With Medieval Instruments, Band Performs Classic Songs by The Beatles, Red Hot Chili Peppers, Metallica & Deep Purple

We’ve seen Euro­peans cov­er famous rock and met­al bands in an Amer­i­can folk style—Finnish musi­cians play­ing AC/DC, Iron Maid­en, and Dio in Appalachi­an folk, to be exact. Now, pre­pare to hear famous rock and met­al bands in a dis­tinc­tive­ly Euro­pean folk style: Medieval Belaru­sian folk, played by the beau­ti­ful­ly named Stary Olsa. The band’s name derives from a stream in East Belarus—their cloth­ing, instru­men­ta­tion, and rhythms from an ear­ly Lithuan­ian state called the Grand Duchy—but the songs are all 20th cen­tu­ry radio fod­der. Above, see them do Deep Purple’s “Child in Time,” and below, they tack­le the Red Hot Chili Pep­pers’ “Cal­i­for­ni­ca­tion.”

Stary Olsa’s cov­er of Metallica’s “One” (fur­ther down), already an incred­i­bly dra­mat­ic song, works par­tic­u­lar­ly well in their syn­co­pat­ed Spar­tan style. The sounds and cos­tum­ing of the accom­plished Belaru­sian musi­cians will inevitably remind you—if you haven’t been under a rock in Belarus—of that Medieval-style fan­ta­sy show in which your favorite char­ac­ters meet hor­ri­bly vio­lent ends week after week.

When we look at the bloody his­to­ry of Medieval Europe, the grue­some­ness of Wes­t­eros can seem like only a slight exaggeration—dragons and ice zom­bies aside—of the so-called “dark ages.” These asso­ci­a­tions, and the solem­ni­ty of the song selec­tion and stark­ness of the voic­es and instru­ments, lend Stary Olsa’s per­for­mances a grav­i­tas that, frankly, ele­vates some of the mate­r­i­al far above its pop ori­gins (I’m look­ing at you, Red Hot Chili Pep­pers).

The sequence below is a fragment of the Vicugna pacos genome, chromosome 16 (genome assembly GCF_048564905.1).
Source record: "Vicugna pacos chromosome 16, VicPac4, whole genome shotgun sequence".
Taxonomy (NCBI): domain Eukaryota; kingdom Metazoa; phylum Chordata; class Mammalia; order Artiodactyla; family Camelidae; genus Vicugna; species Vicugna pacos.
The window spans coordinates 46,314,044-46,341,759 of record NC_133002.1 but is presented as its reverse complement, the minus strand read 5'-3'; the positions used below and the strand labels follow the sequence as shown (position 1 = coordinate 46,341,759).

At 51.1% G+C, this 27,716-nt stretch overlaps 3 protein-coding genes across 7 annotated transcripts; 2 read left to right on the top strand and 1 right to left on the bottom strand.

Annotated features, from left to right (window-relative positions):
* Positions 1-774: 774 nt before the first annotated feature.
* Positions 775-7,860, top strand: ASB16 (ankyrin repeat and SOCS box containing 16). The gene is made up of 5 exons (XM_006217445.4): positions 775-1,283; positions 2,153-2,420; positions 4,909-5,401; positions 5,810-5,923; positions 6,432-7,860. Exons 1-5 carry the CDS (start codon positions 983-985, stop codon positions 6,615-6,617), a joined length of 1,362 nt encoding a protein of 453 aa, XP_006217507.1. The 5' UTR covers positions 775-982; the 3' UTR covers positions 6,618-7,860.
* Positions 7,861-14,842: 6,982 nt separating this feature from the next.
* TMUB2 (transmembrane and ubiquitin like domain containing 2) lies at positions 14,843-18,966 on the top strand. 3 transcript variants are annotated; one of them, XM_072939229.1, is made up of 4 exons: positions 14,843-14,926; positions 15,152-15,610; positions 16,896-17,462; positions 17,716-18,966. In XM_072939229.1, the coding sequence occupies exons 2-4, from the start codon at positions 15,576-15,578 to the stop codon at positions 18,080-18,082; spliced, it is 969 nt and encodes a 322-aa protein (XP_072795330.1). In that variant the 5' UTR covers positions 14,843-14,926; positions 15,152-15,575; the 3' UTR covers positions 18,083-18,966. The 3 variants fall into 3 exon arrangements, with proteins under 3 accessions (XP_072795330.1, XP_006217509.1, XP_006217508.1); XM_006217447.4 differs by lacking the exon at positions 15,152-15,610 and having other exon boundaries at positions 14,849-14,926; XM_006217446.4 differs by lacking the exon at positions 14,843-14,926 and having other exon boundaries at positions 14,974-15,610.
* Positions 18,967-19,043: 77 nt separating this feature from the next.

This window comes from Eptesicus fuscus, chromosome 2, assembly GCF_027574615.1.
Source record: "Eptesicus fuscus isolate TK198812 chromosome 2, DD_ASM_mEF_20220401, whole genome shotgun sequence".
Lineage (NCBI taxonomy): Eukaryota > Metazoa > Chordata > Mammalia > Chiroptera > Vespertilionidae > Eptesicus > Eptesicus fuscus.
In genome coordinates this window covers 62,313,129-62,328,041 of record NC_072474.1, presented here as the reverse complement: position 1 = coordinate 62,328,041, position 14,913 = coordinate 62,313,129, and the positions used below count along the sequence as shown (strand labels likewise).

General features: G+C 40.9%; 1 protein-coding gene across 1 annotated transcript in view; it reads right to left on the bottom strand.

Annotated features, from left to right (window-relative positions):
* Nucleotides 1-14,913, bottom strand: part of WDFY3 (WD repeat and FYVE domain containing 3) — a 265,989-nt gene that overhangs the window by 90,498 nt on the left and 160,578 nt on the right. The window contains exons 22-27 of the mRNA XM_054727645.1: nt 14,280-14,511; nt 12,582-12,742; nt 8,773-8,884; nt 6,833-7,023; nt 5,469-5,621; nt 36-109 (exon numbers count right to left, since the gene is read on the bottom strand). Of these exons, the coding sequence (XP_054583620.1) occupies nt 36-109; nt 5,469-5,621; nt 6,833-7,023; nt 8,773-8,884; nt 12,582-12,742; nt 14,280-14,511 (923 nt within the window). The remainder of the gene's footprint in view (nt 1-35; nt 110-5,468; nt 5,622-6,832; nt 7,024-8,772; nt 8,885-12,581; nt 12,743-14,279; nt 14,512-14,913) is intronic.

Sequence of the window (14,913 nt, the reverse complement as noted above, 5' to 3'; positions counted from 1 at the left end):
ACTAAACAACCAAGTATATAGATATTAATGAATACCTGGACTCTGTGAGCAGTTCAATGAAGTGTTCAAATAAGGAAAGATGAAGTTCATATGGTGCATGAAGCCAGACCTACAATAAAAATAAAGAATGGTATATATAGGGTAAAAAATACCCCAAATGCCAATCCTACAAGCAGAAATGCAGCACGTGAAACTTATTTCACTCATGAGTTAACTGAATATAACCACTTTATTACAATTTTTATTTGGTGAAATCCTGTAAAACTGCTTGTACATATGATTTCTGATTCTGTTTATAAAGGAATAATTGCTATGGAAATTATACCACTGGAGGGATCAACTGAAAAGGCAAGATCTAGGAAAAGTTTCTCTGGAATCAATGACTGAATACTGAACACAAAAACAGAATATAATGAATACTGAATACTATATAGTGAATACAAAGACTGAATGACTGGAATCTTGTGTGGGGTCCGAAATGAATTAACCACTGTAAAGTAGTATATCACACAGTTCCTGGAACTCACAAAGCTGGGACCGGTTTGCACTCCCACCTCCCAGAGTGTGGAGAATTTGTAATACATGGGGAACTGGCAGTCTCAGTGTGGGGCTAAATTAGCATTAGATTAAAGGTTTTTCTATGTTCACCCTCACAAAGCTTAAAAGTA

In order for such meld­ings of styles, peri­ods, and cul­tures to work, whether they be played for laughs or deeply seri­ous, the musi­cian­ship must be top notch. Such was the case with Finnish blue­grass met­al cov­er band Steve ‘N’ Seag­ulls, and such is cer­tain­ly the case with Stary Olsa, who have appeared on Belaru­sian TV (from which some of these videos come) and are cur­rent­ly find­ing a lev­el of pop­u­lar­i­ty out­side their native coun­try that few Belaru­sian bands have achieved. It’s unlike­ly we’ll see them soon on the rock fes­ti­val cir­cuit, but their sta­tus as an inter­net sen­sa­tion is all but guar­an­teed. Just below, see the band trans­late a med­ley of The Bea­t­les’ “Obla-La-Di, Ob-La-Da” and “Yel­low Sub­ma­rine” into their musi­cal idiom, prov­ing that they don’t just do dark, haunt­ing, and mys­te­ri­ous; they’re also pos­i­tive­ly dance­able.

Relat­ed Con­tent:

Finnish Musi­cians Play Blue­grass Ver­sions of AC/DC, Iron Maid­en & Ron­nie James Dio

Pak­istani Musi­cians Play Amaz­ing Ver­sion of Dave Brubeck’s Jazz Clas­sic, “Take Five”

Watch Jimi Hendrix’s ‘Voodoo Chile’ Per­formed on a Gayageum, a Tra­di­tion­al Kore­an Instru­ment

Josh Jones is a writer and musi­cian based in Durham, NC. Fol­low him at @jdmagness

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